Last Night a Choir changed my life.
Field Notes In/On Transition
Last Night (Every Night) a Choir changed my life.
Seriously, last time I posted in January, I chose the one day that month when I was feeling up against it, and kind of lost, despite all the positive things I had started doing for myself, and the great support I was getting from my friends.
(Photography by RDM Photography And Art)
What I really wanted to post about, was the great community I feel like I have become a part of with my choir that I joined in the fall, and the quiet determination that I was able to muster as my EI was running out with no job prospects on the horizon. Each week going to choir and learning to sing with others has given me focus and the joy of meeting and getting to know so many diverse, yet like minded folks who are in the choir.
My choir is The Femme City Choir, and wow, we kick a lot of choral butt. It’s also the most proactive group of folks I have ever been involved with in an organized group like this. Problems arise, sure, but they are talked about, worked out, with such a positive attitude, that everyone learns how to deal, and how to feel listened to, and understand that they are a part of something. At least this is my experience. I have never been ‘a natural singer’ in that when I warble along with songs I love, I never know if I am in tune or not.
(Photography by RDM Photography And Art)
For me as a kid there were no music classes, not ever. For school concerts I either was scenery or didn’t really sing along. I was often told by people (usually grown ups) that I shouldn’t/couldn’t sing. I wasn’t good at it naturally, so why try? This was easy for me to take to heart as there were lots of things I was good at, that came more naturally to me. I did those things instead, writing, drawing, talking. So it was the same old same old. But over the years I did sing along anyway to records (I’m old) tapes, cds, mp3s.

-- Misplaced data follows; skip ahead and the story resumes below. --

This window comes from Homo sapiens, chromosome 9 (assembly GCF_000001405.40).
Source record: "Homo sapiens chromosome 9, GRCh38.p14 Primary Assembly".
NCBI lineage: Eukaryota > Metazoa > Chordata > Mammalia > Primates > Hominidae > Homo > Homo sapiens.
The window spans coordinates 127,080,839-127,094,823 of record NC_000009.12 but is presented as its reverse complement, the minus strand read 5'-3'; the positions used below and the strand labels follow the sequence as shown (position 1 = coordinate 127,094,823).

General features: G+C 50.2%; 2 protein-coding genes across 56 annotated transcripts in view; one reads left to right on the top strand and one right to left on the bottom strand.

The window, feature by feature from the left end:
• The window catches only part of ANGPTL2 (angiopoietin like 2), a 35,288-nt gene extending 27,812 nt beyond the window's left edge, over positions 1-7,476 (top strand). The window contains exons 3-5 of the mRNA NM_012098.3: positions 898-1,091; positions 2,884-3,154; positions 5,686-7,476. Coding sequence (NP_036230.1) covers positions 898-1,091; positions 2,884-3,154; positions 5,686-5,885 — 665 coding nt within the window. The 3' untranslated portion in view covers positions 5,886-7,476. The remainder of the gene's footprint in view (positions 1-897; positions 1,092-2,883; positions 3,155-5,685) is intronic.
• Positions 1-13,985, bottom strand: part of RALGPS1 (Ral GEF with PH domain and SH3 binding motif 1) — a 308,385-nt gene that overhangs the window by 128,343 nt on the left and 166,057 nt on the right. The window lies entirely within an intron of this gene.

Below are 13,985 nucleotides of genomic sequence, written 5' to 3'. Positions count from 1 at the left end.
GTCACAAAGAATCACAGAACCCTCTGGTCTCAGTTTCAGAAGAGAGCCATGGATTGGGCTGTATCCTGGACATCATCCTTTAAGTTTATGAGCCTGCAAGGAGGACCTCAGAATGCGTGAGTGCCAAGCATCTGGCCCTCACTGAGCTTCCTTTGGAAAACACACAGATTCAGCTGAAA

Very rarely did I ever sing in public until I moved to Japan in 2002, where I went to Karaoke (which btw is pronounced Kah-Rah-Oh-Kay, not Carry-Oh-Key, but I have stopped correcting folks, as it’s pointless when no one listens) fairly regularly. I had a stock few songs I could do okay versions of, almost any Bob Dylan, Great Balls of Fire by Jerry Lee Lewis, and several Sex Pistols songs, but especially God Save the Queen. My training group for example really bonded when we all sang “We are The World” together that one time. Almost a choral experience.
For me though, why I really joined the choir was that yes I wanted to sing, but also I wanted to find more community than I already had/have. I wanted to help build community, and I really feel like I have done so. It is a special group of folks, diverse, with the only real thing connecting most of us being not the music, as much as it is our commitment to being strong and proud to be Femme, to self identify as something beyond a stereotype that is too often dismissed as superfluous or not a serious identity, like being masculine or butch. Not just in the straight white male dominated world, but in the culture at large, masculine is the ‘strong’ norm, femme is seen as weak. (see that recent “throw like a girl” video making the rounds of social media)Obviously, that is ridiculous, strength has little to do with how you look, or present yourself (except in this context actually, where something is seen as negative, but made a positive) it is how you act, how you interact with the world, not how it sees you on the surface.
A very good example of how cheese-ball the world sees “Femmes;” one need look no further than the average word processor. Mine is a little indie app, (Bean) no longer even supported, but not so bloated as a whole office suite. But every single time I type “femme” it gets green underlined and the suggestion, only suggestion the grammar part of the app makes is “Femme Fatale.” Sigh. Yes, that’s the only time the word femme is appropriate, when writing a film noir? Again I say, Le Sigh. Its simple misogyny is what it is: femme is bad, masc is strong. blergh. welcome to the 21st century people. Can we not get past these silly generalizations?
(Photo by Sailor)
We can: is what I learned when we put on our two shows recently at the VCC auditorium, just a few blocks from my house. We had two sold out shows, and on the second night we got a standing ovation. Not only did we sing a lot of great “Diva” songs, there was some great Femme positive talk between songs as members of the choir explained how Femme empowers them, how being a Diva is not necessarily a put down. We reclaimed both words through our own words, and our singing. Several audience members posted on our FB event page about how much they appreciated and learned from what was said, and the power of our songs.